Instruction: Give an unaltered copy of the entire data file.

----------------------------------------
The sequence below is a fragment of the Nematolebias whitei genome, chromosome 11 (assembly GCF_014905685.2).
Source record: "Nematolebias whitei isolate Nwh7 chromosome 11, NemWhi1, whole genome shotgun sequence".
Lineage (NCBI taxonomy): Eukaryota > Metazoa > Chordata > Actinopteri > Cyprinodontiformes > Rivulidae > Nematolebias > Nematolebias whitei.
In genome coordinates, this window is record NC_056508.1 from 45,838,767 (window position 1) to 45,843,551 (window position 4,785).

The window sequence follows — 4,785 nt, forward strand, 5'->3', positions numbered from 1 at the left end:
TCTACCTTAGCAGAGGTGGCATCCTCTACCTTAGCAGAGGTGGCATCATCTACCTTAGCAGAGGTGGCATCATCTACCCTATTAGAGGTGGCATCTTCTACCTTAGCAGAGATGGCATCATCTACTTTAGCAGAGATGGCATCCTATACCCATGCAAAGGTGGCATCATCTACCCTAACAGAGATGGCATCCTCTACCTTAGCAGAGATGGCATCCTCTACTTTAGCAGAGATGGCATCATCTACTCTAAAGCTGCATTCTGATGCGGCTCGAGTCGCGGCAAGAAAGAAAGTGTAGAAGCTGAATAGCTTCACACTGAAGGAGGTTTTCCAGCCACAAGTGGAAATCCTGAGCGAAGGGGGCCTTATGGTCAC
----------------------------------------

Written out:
The sequence below is a fragment of the Nematolebias whitei genome, chromosome 11 (assembly GCF_014905685.2).
Source record: "Nematolebias whitei isolate Nwh7 chromosome 11, NemWhi1, whole genome shotgun sequence".
Lineage (NCBI taxonomy): Eukaryota > Metazoa > Chordata > Actinopteri > Cyprinodontiformes > Rivulidae > Nematolebias > Nematolebias whitei.
In genome coordinates, this window is record NC_056508.1 from 45,838,767 (window position 1) to 45,843,551 (window position 4,785).

The window sequence follows — 4,785 nt, forward strand, 5'->3', positions numbered from 1 at the left end:
TCTACCTTAGCAGAGGTGGCATCCTCTACCTTAGCAGAGGTGGCATCATCTACCTTAGCAGAGGTGGCATCATCTACCCTATTAGAGGTGGCATCTTCTACCTTAGCAGAGATGGCATCATCTACTTTAGCAGAGATGGCATCCTATACCCATGCAAAGGTGGCATCATCTACCCTAACAGAGATGGCATCCTCTACCTTAGCAGAGATGGCATCCTCTACTTTAGCAGAGATGGCATCATCTACTCTAAAGCTGCATTCTGATGCGGCTCGAGTCGCGGCAAGAAAGAAAGTGTAGAAGCTGAATAGCTTCACACTGAAGGAGGTTTTCCAGCCACAAGTGGAAATCCTGAGCGAAGGGGGCCTTATGGTCAC